No trace has been preserved of the 5th-century theatre which must have been simple in form with a few rows of wooden and stone seats. The preserved ruins belong to the monumental theatre built by Lycourgos. The permanent scene (stage) was then constructed, extending in the width of the orchestra. After its destruction by Sulla in 86 B.C., the theatre and the scene were rebuilt.
The old temple of Dionysos sheltered the old, cult statue of Dionysos Eleutherios. It was constructed in the 6th century B.C. , during the rule of tyrant Peisistratos and his successors.
The later temple of Dionysos sheltered the chryselephantine statue of the god, a work of the sculptor Alkamenes.The choragic monument of Thrasyllos.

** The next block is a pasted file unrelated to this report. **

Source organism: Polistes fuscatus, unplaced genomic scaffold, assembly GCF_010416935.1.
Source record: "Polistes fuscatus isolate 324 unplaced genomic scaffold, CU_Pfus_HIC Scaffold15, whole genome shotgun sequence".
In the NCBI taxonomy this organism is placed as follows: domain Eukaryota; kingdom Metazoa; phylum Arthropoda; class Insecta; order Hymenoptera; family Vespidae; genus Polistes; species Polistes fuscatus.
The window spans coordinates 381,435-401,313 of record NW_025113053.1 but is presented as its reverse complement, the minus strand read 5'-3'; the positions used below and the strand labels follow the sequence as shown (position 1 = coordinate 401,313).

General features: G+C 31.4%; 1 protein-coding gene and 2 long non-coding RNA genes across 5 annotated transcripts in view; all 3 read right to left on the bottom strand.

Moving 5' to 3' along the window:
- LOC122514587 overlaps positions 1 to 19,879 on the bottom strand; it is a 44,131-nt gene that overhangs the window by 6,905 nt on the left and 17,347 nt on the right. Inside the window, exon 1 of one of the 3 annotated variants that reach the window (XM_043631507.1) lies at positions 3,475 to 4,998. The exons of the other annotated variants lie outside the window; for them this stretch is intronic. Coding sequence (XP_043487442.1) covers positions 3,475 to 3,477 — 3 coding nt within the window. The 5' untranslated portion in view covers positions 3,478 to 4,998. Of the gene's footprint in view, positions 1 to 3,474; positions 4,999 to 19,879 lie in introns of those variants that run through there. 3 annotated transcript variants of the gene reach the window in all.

It was erected by Thrasyllos in 320/19 B.C., high on the south slope of the Acropolis, at the "katatome", the great artificial scarp of the rock which had been evened out vertically during the construction of the Dionysos
Carvings on the rock visible in the same area point to the conclusion that several more choragic monuments were erected, but no trace of them has been
The Stoa of Eumenes
It is dated to the Hellenistic period and is attributed to Eumenes II, the king of Pergamos (197-159 B.C.). The Stoa was constructed along the peripatos", the road which runs above it and runs around the boot of the
It was built of conglomerate, poros stone, Hymettian marble and Pergamene